How should Ms. Begay assess her students’ reading levels and progress?

Page 1: The Benefits of Using Curriculum-Based Measurement (CBM) in Reading

Curriculum-based measurement (CBM) is a type of progress monitoring used to assess student performance throughout an entire year’s curriculum. A set of standardized procedures, CBM fosters enhanced instructional planning.

If you are unfamiliar with progress monitoring or curriculum-based measurement, view the following module:


Lynn Fuchs
Lynn Fuchs, PhD
Nicholas Hobbs Chair of Special
Education and Human Development
Vanderbilt University, Nashville, TN

Listen as Dr. Lynn Fuchs describes how teachers can communicate with others through the use of CBM graphs (time: 0:59).

View Transcript

More than 30 years of research have proven the benefits of monitoring progress in reading using CBM.

  • Student performance on CBM probes (or measures) is strongly correlated with national standardized tests. Instead of waiting until the end of the year to review the test results and determine whether their teaching methods are effective, teachers can track their students’ growth throughout the year and make the appropriate instructional changes as needed.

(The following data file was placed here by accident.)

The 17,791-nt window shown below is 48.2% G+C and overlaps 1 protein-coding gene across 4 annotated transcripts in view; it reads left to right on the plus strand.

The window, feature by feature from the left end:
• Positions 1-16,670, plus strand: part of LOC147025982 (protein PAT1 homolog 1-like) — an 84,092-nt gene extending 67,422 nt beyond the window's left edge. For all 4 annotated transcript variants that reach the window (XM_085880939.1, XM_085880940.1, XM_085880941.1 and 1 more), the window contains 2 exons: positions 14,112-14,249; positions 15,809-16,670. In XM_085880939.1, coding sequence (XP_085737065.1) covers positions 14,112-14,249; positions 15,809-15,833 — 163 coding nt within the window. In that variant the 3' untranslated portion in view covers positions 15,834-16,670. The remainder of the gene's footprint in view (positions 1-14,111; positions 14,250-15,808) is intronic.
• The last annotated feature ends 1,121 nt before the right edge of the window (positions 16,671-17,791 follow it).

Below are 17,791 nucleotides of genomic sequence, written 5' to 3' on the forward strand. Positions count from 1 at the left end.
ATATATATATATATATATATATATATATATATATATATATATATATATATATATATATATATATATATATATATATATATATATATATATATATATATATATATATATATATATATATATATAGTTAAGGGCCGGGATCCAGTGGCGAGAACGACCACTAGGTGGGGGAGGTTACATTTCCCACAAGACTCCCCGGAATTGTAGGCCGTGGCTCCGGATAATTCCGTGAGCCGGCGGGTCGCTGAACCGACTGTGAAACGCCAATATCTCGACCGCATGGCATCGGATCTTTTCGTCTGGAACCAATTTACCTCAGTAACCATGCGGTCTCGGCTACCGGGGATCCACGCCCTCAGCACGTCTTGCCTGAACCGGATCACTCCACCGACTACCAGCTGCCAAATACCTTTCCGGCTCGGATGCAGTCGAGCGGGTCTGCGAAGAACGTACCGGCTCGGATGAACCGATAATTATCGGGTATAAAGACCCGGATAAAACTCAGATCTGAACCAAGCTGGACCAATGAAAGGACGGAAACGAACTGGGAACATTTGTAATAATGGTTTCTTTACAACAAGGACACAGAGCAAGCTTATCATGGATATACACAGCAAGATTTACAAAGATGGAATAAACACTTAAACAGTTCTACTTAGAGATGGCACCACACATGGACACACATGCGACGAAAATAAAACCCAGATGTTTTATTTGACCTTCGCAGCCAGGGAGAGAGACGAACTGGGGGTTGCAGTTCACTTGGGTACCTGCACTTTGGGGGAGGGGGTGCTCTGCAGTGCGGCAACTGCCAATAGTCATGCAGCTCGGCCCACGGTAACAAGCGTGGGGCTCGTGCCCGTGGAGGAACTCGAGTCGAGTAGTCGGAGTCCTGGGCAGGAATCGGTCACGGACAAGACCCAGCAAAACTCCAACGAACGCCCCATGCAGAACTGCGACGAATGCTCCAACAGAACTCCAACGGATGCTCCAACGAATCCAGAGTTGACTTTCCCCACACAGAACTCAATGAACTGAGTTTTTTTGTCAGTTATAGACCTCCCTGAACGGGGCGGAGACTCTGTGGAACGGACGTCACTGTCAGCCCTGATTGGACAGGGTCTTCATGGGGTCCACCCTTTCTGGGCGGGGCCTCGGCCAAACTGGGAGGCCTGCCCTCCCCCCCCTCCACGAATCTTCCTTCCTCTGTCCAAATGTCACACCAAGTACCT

• The research shows that students who score high on CBM probes are better at decoding, identifying sight words, and comprehending than are those with lower scores. The CBM process can give educators an indication of which students are at risk for reading failure and in need of extra support and services.
  • Using CBM data on key reading skills, teachers can create a database to demonstrate the reading growth for each student throughout the academic year. This database can also be used for accountability purposes, including Individual Education Programs (IEPs).
  • CBM graphs help educators to communicate reading progress to students, parents, and other professionals.

Steps of the CBM Process

  1. Determining the appropriate type and level of CBM materials
  2. Administering and scoring
  3. Graphing
  4. Setting goals
  5. Making instructional decisions
  6. Communicating progress

Print Friendly, PDF & Email